“Children are one of the more vulnerable populations that we have in our society. It’s important that we do our best for them,” says Srstka, who received her master’s degree from the University of Nebraska-Omaha. Today the alumna is coordinator of Minnehaha County’s Juvenile Detention Alternatives Initiative, which has reduced the county’s secure detention population by 70 percent.



Mission: Behavior facilitator in a social skills classroom in which we attempt to love on the students in ways that many don’t receive from anywhere else Quotable: I do it because God calls me to this place. I do it because God has so uniquely gifted me and given me passions that fit this job and the students therein. USF impact: I think that USF provides a very real look at people. The school doesn’t try to box people in or limit them. … USF and the professors I had in the Theology, English and Sociology departments constantly sought to have us look at our preconceived ideas, values and views of what it means to be a Christian in the midst of the world.


“We have to make a concerted and united effort to get out of our comfort zones to obey the call Jesus has given all of his children to go to the least and the lost, to enter into the lives of the marginalized that are in our communities.” – ANDREW CARMANY

From the outset, USF provides an overarching rationale for alumni who pursue a career based on servant leadership. “The Theology Department teaches that God himself is missional and that the call of Jesus is a call to service,” says Dr. John Hiigel, professor of biblical studies. “Jesus saw his mission as a fulfillment to bring well-being to a hurting world. His call to discipleship was a call to follow him in that kind of work.”

Mission: Ensures reading teachers are providing best possible education for students

Theology and Philosophy major Andrew Carmany graduated in 2013 and works with at-risk youths as the behavior facilitator in the Roosevelt Tier Two program.

Quotable: I have been challenged to know that this is a longterm process. At the end of the day, I know that I did my best and tomorrow I get to do it again. It’s a marathon not a sprint.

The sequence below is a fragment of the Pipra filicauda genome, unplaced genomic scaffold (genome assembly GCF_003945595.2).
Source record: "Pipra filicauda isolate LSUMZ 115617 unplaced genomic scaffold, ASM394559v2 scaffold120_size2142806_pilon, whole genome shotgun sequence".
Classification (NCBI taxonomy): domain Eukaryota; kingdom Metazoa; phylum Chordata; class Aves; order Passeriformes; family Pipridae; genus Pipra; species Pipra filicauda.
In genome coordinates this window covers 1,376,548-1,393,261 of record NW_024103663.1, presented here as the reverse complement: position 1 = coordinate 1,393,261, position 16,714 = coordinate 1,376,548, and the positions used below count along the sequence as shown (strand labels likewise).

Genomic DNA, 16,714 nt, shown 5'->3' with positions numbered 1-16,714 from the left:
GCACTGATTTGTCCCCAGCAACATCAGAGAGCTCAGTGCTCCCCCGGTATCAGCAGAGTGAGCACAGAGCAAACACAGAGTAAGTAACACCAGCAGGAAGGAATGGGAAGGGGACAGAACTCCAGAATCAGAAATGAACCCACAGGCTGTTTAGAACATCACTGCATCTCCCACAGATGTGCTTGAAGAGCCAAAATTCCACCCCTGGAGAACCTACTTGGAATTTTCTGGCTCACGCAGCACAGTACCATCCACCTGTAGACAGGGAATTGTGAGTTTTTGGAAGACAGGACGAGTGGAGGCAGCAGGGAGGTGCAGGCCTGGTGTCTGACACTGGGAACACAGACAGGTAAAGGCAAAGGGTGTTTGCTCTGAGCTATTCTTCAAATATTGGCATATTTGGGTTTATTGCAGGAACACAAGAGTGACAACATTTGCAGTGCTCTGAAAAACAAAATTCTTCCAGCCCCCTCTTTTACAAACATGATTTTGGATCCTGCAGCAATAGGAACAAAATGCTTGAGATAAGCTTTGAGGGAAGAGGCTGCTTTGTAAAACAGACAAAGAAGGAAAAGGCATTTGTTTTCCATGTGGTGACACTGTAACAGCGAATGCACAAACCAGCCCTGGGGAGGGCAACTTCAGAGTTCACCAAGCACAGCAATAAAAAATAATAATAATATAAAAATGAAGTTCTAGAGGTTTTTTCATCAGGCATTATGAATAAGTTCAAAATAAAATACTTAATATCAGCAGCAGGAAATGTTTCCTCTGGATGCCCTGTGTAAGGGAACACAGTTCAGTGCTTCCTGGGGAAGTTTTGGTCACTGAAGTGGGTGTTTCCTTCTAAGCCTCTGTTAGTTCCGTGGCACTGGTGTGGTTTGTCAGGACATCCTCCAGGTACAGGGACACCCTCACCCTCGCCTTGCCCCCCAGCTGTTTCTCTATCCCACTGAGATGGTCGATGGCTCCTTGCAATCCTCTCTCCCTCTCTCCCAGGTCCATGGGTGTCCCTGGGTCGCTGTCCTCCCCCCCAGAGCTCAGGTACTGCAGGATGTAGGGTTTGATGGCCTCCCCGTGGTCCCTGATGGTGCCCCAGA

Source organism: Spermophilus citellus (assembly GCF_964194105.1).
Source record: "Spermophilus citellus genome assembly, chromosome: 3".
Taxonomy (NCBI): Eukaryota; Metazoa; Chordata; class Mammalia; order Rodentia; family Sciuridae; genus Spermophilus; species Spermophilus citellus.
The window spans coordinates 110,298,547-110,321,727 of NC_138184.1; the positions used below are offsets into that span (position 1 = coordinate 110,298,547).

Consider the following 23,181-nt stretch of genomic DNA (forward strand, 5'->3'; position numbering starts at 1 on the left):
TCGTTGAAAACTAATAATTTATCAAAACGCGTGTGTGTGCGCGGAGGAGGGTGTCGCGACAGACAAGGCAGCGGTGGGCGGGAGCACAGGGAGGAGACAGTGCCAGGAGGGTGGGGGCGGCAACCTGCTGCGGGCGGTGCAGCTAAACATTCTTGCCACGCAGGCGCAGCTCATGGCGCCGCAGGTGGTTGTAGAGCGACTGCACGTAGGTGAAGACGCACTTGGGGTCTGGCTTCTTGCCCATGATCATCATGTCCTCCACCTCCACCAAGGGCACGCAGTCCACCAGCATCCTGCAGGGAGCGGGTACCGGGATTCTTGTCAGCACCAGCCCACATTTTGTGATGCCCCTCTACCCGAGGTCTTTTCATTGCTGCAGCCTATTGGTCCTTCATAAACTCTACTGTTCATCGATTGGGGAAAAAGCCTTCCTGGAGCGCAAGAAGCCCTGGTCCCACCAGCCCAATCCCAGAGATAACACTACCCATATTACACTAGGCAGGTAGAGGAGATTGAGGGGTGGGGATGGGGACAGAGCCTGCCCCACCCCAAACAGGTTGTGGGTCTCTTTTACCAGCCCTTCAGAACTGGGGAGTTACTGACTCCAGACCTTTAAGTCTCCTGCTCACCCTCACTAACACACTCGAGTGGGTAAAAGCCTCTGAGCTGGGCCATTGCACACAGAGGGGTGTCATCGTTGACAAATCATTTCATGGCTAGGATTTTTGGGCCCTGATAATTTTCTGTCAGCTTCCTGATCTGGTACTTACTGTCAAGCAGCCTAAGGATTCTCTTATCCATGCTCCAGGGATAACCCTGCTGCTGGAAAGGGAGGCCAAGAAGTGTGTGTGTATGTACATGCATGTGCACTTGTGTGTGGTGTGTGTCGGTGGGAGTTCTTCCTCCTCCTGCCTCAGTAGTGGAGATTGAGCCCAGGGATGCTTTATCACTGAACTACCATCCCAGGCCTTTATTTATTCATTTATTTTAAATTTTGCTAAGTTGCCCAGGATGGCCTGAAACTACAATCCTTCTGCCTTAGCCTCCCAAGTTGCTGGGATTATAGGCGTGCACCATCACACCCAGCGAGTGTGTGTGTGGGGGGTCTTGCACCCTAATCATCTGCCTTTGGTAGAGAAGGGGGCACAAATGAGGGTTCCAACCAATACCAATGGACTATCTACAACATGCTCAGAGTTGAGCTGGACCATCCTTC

“We have to make a concerted and united effort to get out of our comfort zones to obey the call Jesus has given all of his children to go to the least and the lost, to enter into the lives of the marginalized that are in our communities,” Carmany says. The Roosevelt program is a social-skills class that, as Carmany explains, “helps students to understand who they are as a person, what their gifts are, what their passions are, and what they struggle with.” USF Dean of Chapel Dennis Thum, who oversees Campus Ministries, says the many arms of the school’s service-learning environment—from chapel and residence life to faculty and the interim experience—add to the strength of the USF program. However, challenges to the approach do exist, he says. “We strive to be a grace-based ministry. It would be easy to dump a lot of ‘shoulds’ and ‘oughts’ on people, but that is not healthy discipleship,” he says. “We want to introduce you to the Gospel and the call to a life of Jesus.” As Hiigel explains, “Campus Ministries and theological studies fit hand in glove. We give students a chance to see what real needs there are in the world and incorporate a sense of calling.” Lindsey Dolge is a 2008 theology and philosophy graduate working in Kansas City, Mo. “I had this view that people were all treated equally today. But once you are informed and actually put names and stories to statistics, then you find where your heart beats and where you’re called to do work,” says Dolge, who is a reading instructional coach at a Kansas City public charter middle school where most fifth-graders begin the school year reading at a second-grade level.

“I am so confident that I am right in the middle of what I should be doing in my life,” Dolge says. USF MAGAZINE // PAGE 12


USF impact: I was forced to flex my mental muscle to work through questions, allowing me to be successful today.

USF child welfare specialist Katie Bloom says the USF model is “like a book. There’s an introduction, middle and ending. When students start, we introduce them to the most basic ways of helping. Then they get to the middle of the book and they see more of what they can do. And by the time they get to the end, it is incorporated into how they live. Students find that it gives meaning to their life and the lives of others.” The immersion spans all disciplines. As Thum shares, “The service ethic doesn’t work well when delegated only to Campus Ministries. I am often greatly inspired by my colleagues and how they are integrating service learning into everything they do.” Within the Fredrikson School of Education, Dr. Beth Jernberg says part of the school’s focus is to build servant leaders. “Students have lots of practicum experiences where they see skilled and motivated teachers who are in the school district and private schools, and I think that’s an important part of their modeling.” Beth O’Toole in the Criminal Justice Department says, “I think it’s a core value for the school but it’s also a core value that our faculty impress upon students. When they come into the criminal justice program, we have opportunities for them to serve while they are in school. Students view their careers as callings.” A career among a vulnerable population such as at-risk children also requires some key tools for alumni to persevere. “Our hearts hurt for kids in trouble,” says USF’s Dr. Bill Loewen, but the environment can be thankless.